43 Things to Know about an ADU in California

ADU California

Are you a California resident California accessory dwelling unit, granny flat, garage conversion ideaslooking for a property where you can build an Accessory Dwelling Unit (ADU)? Over the past few years, ADUs have become increasingly popular and integral to community development. 

Also known as accessory dwelling units, granny flats, companion units, guest casitas, in-law units, backyard cottages, secondary units, and more - these are standalone structures that can be used as additional living quarters. They are independent of the primary dwelling unit but usually include bedrooms, bathrooms, and a kitchen. 

As you do your research and consider possible areas to build, it helps to be as informed as possible. Today, we're sharing 43 things that you need to know about building an ADU California style.

1. What Is An ADU In Real Estate?

adu real estate

A common question we get asked is what is an ADU in real estate?  ADU is a legal term used to describe a secondary structure or apartment located on the same building lot as a larger, primary residence.  Whereas a JADU (junior accessory dwelling unit) is a smaller version of an ADU that does not exceed 500 feet. These living spaces are located within a proposed or existing single-family home or accessory structure (e.g. garage). 

You cannot buy or sell an ADU or JADU independently.

Instead, most owners choose to rent their ADUs, use as a guest casita, or an art studio, gym, or home office. Adu's are a great way to earn regular passive income and a breeze from a property management standpoint. They are also a good solution for aging relatives, in-home health care providers, overnight guests, and college kids returning home.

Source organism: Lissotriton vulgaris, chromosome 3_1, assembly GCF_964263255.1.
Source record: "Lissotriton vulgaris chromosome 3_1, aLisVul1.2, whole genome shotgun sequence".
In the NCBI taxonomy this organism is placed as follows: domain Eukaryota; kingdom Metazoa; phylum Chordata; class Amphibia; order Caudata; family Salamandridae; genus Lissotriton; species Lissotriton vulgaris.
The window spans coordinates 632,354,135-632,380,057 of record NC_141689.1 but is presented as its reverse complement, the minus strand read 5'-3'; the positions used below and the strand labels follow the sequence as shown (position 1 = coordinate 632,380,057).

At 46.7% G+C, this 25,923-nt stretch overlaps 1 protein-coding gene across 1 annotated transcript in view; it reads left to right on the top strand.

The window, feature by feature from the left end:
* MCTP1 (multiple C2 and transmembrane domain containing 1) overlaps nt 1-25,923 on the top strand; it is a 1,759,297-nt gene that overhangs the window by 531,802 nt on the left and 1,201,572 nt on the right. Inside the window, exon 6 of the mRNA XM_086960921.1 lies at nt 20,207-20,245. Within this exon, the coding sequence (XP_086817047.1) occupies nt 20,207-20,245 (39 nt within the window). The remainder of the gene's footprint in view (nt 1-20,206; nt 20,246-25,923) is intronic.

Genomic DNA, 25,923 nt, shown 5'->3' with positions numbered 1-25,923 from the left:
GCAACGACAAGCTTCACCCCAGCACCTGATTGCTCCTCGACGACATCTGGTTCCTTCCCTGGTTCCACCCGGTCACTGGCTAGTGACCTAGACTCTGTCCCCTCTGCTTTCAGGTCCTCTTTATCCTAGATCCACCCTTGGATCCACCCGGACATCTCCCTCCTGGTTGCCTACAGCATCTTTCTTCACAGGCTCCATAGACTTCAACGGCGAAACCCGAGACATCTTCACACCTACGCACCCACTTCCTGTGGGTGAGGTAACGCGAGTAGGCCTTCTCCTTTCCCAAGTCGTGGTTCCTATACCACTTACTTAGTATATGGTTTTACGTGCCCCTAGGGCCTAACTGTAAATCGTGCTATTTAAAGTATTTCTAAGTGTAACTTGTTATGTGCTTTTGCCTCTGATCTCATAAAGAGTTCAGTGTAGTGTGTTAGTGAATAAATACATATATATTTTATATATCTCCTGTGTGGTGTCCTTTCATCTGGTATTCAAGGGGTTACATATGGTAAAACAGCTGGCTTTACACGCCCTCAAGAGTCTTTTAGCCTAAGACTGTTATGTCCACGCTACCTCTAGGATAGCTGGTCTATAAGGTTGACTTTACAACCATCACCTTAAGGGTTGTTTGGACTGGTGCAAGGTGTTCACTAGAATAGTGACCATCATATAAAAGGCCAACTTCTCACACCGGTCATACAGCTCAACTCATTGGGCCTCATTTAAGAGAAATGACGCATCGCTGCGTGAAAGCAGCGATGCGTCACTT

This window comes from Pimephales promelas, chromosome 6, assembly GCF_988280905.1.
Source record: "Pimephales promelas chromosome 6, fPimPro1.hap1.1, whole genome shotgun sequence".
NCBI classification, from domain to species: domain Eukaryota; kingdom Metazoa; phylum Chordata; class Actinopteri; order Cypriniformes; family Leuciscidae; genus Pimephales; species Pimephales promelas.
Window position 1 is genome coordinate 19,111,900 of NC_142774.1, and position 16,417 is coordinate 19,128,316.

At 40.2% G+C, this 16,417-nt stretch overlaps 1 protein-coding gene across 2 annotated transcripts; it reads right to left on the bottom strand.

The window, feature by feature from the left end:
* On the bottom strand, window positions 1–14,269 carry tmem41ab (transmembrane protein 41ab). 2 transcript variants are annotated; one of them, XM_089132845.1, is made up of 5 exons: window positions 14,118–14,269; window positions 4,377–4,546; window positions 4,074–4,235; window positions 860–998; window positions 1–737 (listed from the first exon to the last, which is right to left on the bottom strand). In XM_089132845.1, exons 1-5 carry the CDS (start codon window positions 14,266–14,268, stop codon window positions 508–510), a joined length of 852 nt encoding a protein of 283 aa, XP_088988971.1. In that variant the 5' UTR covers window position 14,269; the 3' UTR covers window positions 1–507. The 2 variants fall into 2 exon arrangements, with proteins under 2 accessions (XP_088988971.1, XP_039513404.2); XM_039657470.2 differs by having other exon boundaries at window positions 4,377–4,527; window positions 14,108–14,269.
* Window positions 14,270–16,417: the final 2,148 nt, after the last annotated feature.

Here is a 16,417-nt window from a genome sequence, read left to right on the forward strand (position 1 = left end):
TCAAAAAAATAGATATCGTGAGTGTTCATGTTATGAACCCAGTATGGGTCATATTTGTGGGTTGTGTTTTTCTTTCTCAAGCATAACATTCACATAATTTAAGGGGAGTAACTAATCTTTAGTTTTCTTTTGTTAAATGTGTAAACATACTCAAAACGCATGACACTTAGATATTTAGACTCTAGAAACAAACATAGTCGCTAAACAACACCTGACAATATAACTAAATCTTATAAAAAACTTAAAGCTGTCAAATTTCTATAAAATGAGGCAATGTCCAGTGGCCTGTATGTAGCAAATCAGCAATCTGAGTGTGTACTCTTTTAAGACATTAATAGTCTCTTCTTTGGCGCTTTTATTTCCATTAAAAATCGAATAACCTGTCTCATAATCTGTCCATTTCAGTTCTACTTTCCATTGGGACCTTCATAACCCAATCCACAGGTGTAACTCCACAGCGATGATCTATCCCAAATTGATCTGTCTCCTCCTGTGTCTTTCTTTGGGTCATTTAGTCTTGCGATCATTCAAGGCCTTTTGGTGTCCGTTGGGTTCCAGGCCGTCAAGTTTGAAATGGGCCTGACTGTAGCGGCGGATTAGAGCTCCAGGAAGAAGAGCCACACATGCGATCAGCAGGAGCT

Note most cities are not allowing rentals shorter than 30 days so make sure you check on that specific guideline if Airbnb nightly is a goal.

2. Building an ADU on Your Property

Looking outside and wondering, "How can I build an ADU on my property?" If you own a single-family home in California, you should be able to build both an ADU and or a junior accessory dwelling unit (JADU) on your lot. 

Start with the Google Earth view of a lot site because of the reasonably accurate measuring tool to measure depth and width. You'll be able to see if there is alley access or driveway access.  

You also want to make sure the lot is not in the coastal zone.  If it is it requires an expensive and time extensive coastal development permit.

Before you build an ADU, you'll need to first check with your zoning office or planning team. These officials can confirm that an ADU can be built on your property. They'll also inform you of the permits that are required.  San Diego residents can find out how their property is zoned on this link with the county (enter your APN # on the upcoming screen).  Then you'll want to go to your county's municipal code by chapter.  I've linked San Diego's municipal code for convienence.

Once everything is cleared, you can meet with an architect or licensed ADU contractor and share your vision for the space. Your team will pull the necessary permits, manage construction, and make sure the project goes according to plan. Before someone can use the ADU as a primary residence, a city or county official must perform a final inspection. 

3. ADU Plans

There are many different plans and layouts available for ADUs. Most builders will charge a flat-fee permit package that includes both the cost of the architectural design plus the requisite plans. Homeowners who want to go the custom route will usually choose this option. 

If you prefer an easier and more economical option, you can also browse ADU plans online. Look for ones that are pre-approved and designed using the most recent building codes in California. If you see any features that you'd like to modify, you can usually hire a custom drafting service to help you do so. 

4. Prefab ADU

A prefabricated ("prefab") ADU is one that's manufactured off-site. Usually, building companies will create these in separate, standard sections. Then, they will deliver or ship those sections and quickly assemble them on-site. 

As long as your lot is relatively flat and easy for large equipment to access, a prefab ADU can be a great option. These are typically less expensive than custom, stick-built models and are faster to build. However, if the terrain is more rugged or difficult to reach, it might not be a viable solution.